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The existing evidence linking early undernutrition to educational outcomes in developing countries is largely focused on assessing its impacts on grade attainment and achievement test scores, with limited evidence on the foundational cognitive skills required to perform well at school. We use unique data collected in Ethiopia and Peru as part of the Young Lives Study to investigate the relationship between early undernutrition and four foundational cognitive skills measured later in childhood, the first two of which measure executive functioning: working memory, inhibitory control, long-term memory, and implicit learning. We exploit the rich longitudinal data available to control for potential confounders at the household and individual level and for time-invariant community characteristics. We also take advantage of the availability of data for paired-siblings to obtain household fixed-effects estimates. In the latter specification, we find robust evidence that stunting at ~ age 5 is negatively related with executive functions measured years later, predicting reductions in working memory and inhibitory control by 12.6% and 5.8% of a standard deviation. Although the main cohort of Young Lives was around 12 years old when executive functions were measured, complementary results and analysis of the data available for the younger siblings suggest that the impact of stunting on executive functions-specifically, on working memory-starts at an earlier age. Our results shed light on the mechanisms that explain the relationship between early nutrition and school achievement tests suggesting that good nutrition is an important determinant of children's learning capacities.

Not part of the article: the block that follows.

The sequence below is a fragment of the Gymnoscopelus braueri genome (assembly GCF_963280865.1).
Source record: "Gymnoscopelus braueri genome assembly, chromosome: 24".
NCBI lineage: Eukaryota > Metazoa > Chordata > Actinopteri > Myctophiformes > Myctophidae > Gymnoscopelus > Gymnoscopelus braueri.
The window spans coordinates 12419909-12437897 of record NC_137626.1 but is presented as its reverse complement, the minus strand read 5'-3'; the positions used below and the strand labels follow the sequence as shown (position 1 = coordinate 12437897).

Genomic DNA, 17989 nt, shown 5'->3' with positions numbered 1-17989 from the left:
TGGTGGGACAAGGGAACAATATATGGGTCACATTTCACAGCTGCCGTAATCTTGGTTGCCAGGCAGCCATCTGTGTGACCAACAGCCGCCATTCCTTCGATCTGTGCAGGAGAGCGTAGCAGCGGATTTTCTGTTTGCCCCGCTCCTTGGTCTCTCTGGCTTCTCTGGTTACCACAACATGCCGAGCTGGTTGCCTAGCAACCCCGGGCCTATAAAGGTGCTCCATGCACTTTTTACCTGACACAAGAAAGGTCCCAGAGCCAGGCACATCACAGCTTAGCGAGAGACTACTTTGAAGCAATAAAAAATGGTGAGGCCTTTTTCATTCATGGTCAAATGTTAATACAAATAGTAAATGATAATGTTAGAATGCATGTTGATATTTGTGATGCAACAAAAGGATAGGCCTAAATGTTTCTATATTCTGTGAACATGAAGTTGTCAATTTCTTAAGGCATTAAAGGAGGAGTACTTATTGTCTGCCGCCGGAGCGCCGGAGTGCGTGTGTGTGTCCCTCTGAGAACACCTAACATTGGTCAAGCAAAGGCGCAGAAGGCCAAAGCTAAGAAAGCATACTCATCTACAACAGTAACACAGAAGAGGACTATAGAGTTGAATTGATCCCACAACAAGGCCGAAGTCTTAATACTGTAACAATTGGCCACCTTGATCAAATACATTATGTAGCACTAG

Original publication




Journal article


World Dev

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